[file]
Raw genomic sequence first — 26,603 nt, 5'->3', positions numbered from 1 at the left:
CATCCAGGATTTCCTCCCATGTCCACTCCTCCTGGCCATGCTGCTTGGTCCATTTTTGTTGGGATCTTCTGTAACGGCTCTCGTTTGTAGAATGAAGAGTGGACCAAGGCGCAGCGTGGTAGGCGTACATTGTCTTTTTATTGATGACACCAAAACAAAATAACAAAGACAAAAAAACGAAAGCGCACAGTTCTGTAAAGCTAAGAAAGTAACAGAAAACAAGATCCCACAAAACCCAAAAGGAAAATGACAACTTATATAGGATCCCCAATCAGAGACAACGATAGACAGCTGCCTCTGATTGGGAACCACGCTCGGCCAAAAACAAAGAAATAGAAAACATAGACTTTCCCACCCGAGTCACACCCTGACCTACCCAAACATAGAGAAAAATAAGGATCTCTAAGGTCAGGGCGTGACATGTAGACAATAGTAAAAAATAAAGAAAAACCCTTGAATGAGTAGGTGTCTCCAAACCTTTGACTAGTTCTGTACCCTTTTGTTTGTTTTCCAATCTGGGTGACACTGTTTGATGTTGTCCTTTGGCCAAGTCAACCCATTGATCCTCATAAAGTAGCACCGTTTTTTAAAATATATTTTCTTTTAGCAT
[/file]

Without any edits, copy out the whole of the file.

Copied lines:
Raw genomic sequence first — 26,603 nt, 5'->3', positions numbered from 1 at the left:
CATCCAGGATTTCCTCCCATGTCCACTCCTCCTGGCCATGCTGCTTGGTCCATTTTTGTTGGGATCTTCTGTAACGGCTCTCGTTTGTAGAATGAAGAGTGGACCAAGGCGCAGCGTGGTAGGCGTACATTGTCTTTTTATTGATGACACCAAAACAAAATAACAAAGACAAAAAAACGAAAGCGCACAGTTCTGTAAAGCTAAGAAAGTAACAGAAAACAAGATCCCACAAAACCCAAAAGGAAAATGACAACTTATATAGGATCCCCAATCAGAGACAACGATAGACAGCTGCCTCTGATTGGGAACCACGCTCGGCCAAAAACAAAGAAATAGAAAACATAGACTTTCCCACCCGAGTCACACCCTGACCTACCCAAACATAGAGAAAAATAAGGATCTCTAAGGTCAGGGCGTGACATGTAGACAATAGTAAAAAATAAAGAAAAACCCTTGAATGAGTAGGTGTCTCCAAACCTTTGACTAGTTCTGTACCCTTTTGTTTGTTTTCCAATCTGGGTGACACTGTTTGATGTTGTCCTTTGGCCAAGTCAACCCATTGATCCTCATAAAGTAGCACCGTTTTTTAAAATATATTTTCTTTTAGCAT